The Congressman proposed tying cost-of-living increases (COLAs) to the Consumer Price Index for the Elderly and capping senior Medicare contributions at 30 percent of future COLAs.
By Matt Skoufalos
The Audubon headquarters of Senior Citizens United Community Services (SCUCS) is a valuable source of help for elderly New Jerseyans who need transportation, care management, nutrition, and housing assistance.
Demand for its services is spiking with the continued volume of aging Baby Boomers, even as the dollars needed to provide that assistance can’t keep pace.
There are 296 people on the SCUCS waiting list for home-delivered meals. Another 100 are waiting to access the support services of the SCUCS Homemaker Assistance Network. Shelves that are cleared of donated goods and foods must be steadily replenished.
Dollars dedicated to organizations like SCUCS by the Older Americans Act have been stagnant for years, said its executive director, Susan Romano, who fears that even its reauthorization won’t dedicate enough funds to meet the growing senior population the nonprofit group serves. Funds are allocated according to population trends, and although the overall number of seniors in Camden County has decreased by that metric, the number of services-eligible elderly (aged 60 and older) and frail elderly (aged 80 and older) persons is increasing.
“Resources are becoming limited, and there are budget cuts,” Romano said. “We try to prioritize our services based on the most needy individuals.
“There are so many programs out there that it is almost like a little puzzle, and you have to put together the little pieces to keep them independent in the community,” she said. “[Many] think if we secure [seniors]in a place where they can reside and have someone take care of them, we’re doing good. Ultimately, the elderly want to live independently in the community. They still have a lot to offer. They need to be respected.”
Organizations like SCUCS do their part to help seniors maintain a level of independence—volunteerism and donations are a key piece of that little puzzle, Romano said—but the surest way to help is to put extra dollars in their pockets.
On Thursday, U.S. Congressman Donald Norcross (D, NJ-01) spoke at the facility about a proposed legislative effort that would help.
Norcross described his plan as “the circuit-breaker” for increasing Medicare costs. It would anchor Social Security cost-of-living adjustments (COLAs) to the consumer price index for the elderly (CPI-E), and would cap senior contributions to their Medicare premiums at 30 percent of future COLAs.
In the last 15 years, senior Medicare contributions have increased 88 percent, exceeding their Social Security COLAs seven times, Norcross said; in three of the past five years, there have been no COLAs awarded.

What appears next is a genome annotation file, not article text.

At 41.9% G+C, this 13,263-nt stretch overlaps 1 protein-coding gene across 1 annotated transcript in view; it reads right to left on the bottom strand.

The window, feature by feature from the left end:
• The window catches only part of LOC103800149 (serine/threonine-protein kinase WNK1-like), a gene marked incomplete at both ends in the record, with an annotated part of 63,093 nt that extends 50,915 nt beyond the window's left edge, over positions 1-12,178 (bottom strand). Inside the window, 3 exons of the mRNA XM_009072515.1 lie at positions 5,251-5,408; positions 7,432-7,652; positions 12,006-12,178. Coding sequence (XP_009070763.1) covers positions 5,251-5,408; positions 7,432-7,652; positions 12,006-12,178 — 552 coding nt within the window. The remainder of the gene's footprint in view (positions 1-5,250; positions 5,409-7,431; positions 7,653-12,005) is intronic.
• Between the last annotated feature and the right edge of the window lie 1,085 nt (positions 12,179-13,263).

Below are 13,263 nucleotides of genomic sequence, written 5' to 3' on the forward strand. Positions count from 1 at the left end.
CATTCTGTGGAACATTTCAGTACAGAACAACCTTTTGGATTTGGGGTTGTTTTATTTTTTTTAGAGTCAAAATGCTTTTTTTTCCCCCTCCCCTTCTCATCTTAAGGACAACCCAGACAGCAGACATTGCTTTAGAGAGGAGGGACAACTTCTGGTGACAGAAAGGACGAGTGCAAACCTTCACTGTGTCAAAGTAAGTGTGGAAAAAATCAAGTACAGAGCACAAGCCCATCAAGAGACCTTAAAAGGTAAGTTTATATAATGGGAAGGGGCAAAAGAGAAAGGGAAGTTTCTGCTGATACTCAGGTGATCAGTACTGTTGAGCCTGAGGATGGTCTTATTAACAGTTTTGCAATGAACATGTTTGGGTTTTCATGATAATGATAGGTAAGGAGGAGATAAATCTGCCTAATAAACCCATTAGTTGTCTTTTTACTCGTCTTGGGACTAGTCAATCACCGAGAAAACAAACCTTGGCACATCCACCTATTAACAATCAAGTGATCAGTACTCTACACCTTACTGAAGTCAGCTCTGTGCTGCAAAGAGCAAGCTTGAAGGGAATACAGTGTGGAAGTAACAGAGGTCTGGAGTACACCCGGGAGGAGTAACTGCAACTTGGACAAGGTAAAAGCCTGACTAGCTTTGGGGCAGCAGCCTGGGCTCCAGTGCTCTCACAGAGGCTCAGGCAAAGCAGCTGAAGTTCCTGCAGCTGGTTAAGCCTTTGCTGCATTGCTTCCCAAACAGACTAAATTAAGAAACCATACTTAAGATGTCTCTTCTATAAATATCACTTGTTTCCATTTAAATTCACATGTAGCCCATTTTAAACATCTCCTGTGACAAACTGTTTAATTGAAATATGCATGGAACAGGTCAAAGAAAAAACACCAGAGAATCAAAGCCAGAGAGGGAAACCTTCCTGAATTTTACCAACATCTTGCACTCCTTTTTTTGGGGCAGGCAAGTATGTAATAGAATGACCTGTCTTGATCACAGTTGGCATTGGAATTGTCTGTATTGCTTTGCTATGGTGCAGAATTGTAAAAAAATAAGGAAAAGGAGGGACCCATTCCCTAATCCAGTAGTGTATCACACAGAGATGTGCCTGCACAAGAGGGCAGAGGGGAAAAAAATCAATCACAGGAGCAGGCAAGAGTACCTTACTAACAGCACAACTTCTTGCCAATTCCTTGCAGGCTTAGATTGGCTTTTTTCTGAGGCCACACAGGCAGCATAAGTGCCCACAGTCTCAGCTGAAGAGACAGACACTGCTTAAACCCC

“Clearly, the way that COLAs are created, there’s something systematically wrong,” Norcross said. “Privatization of social security is not the way to fix this problem. That is still the mantra that I hear in Washington. We’re not stock analysts here.”
CPI-E is weighted differently from the national Consumer Price Index (CPI), factoring in increased costs for housing and medical care and reduced costs for transportation, food and beverages, education, and other goods and services. Anchoring Social Security payments to CPI-E could put about $56 more a month in the pockets of most eligible seniors, Norcross said.
That sum may not sound like much, but for those at either end of that spectrum, “it’s the difference between a night out for dinner or survival,” he said. In 2015, as many as 73 percent of those receiving Medicare earned less than $171,000 annually, and personally contributed 25 percent of their Medicare costs, Norcross said.
Camden County Freeholder Carmen Rodriguez described cost-of-living issues as forcing a choice between necessary medications and food for many fixed-income seniors.
“For many seniors the only thing they have to rely on is that Social Security check,” Rodriguez said. “When social security does not include a cost-of-living increase, as their cost goes up, they have no money. We owe it to our seniors to make sure that they have their dignity.”
It’s not an issue of personal responsibility or proper planning, said Haddon Township resident Carmela DiMaria, whose career was derailed by a cancer diagnosis five years ago.
Since then, the self-confessed “workaholic” has been unable to regain full-time employment due to residual issues from chemotherapy, and has lived off her savings, “thinking that as I recuperated and healed I would be able to go back to work.”
Even with the support of a pension plan and Social Security payments, DiMaria’s medical and dental bills, an identity theft scam, and emergencies in her extended family accelerated the emptying of her bank account.
“I’ve always been a responsible individual and tried to make it on my own,” DiMaria said. “As the journey through life and aging has gone on now, I have had all kinds of issues that don’t fall into the budget.
“Life goes on even for seniors, and no matter how well prepared we are, it just is not enough,” she said.
Norcross, who sits on the U.S. House of Representatives budget committee, said he plans to introduce the legislation when the governing body reconvenes next month.
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